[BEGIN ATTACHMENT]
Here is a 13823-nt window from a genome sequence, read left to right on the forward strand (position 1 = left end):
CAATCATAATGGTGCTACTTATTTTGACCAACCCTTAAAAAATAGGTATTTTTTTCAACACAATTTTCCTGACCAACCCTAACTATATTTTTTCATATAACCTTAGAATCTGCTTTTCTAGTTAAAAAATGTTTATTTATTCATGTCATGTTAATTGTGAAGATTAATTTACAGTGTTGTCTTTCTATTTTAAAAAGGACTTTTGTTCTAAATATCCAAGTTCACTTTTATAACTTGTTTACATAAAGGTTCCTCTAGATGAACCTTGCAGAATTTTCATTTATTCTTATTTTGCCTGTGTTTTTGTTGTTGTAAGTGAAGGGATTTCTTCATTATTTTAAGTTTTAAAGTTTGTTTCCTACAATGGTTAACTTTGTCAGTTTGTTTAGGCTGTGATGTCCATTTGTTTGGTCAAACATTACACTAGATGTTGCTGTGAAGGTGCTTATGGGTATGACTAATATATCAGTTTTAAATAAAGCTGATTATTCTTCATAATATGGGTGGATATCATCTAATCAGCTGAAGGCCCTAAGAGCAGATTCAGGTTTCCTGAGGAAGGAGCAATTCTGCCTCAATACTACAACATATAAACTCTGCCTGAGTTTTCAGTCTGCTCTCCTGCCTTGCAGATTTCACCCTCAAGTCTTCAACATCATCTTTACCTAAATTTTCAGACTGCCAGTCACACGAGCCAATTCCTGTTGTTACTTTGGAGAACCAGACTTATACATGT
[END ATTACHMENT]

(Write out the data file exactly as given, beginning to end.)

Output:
Here is a 13823-nt window from a genome sequence, read left to right on the forward strand (position 1 = left end):
CAATCATAATGGTGCTACTTATTTTGACCAACCCTTAAAAAATAGGTATTTTTTTCAACACAATTTTCCTGACCAACCCTAACTATATTTTTTCATATAACCTTAGAATCTGCTTTTCTAGTTAAAAAATGTTTATTTATTCATGTCATGTTAATTGTGAAGATTAATTTACAGTGTTGTCTTTCTATTTTAAAAAGGACTTTTGTTCTAAATATCCAAGTTCACTTTTATAACTTGTTTACATAAAGGTTCCTCTAGATGAACCTTGCAGAATTTTCATTTATTCTTATTTTGCCTGTGTTTTTGTTGTTGTAAGTGAAGGGATTTCTTCATTATTTTAAGTTTTAAAGTTTGTTTCCTACAATGGTTAACTTTGTCAGTTTGTTTAGGCTGTGATGTCCATTTGTTTGGTCAAACATTACACTAGATGTTGCTGTGAAGGTGCTTATGGGTATGACTAATATATCAGTTTTAAATAAAGCTGATTATTCTTCATAATATGGGTGGATATCATCTAATCAGCTGAAGGCCCTAAGAGCAGATTCAGGTTTCCTGAGGAAGGAGCAATTCTGCCTCAATACTACAACATATAAACTCTGCCTGAGTTTTCAGTCTGCTCTCCTGCCTTGCAGATTTCACCCTCAAGTCTTCAACATCATCTTTACCTAAATTTTCAGACTGCCAGTCACACGAGCCAATTCCTGTTGTTACTTTGGAGAACCAGACTTATACATGT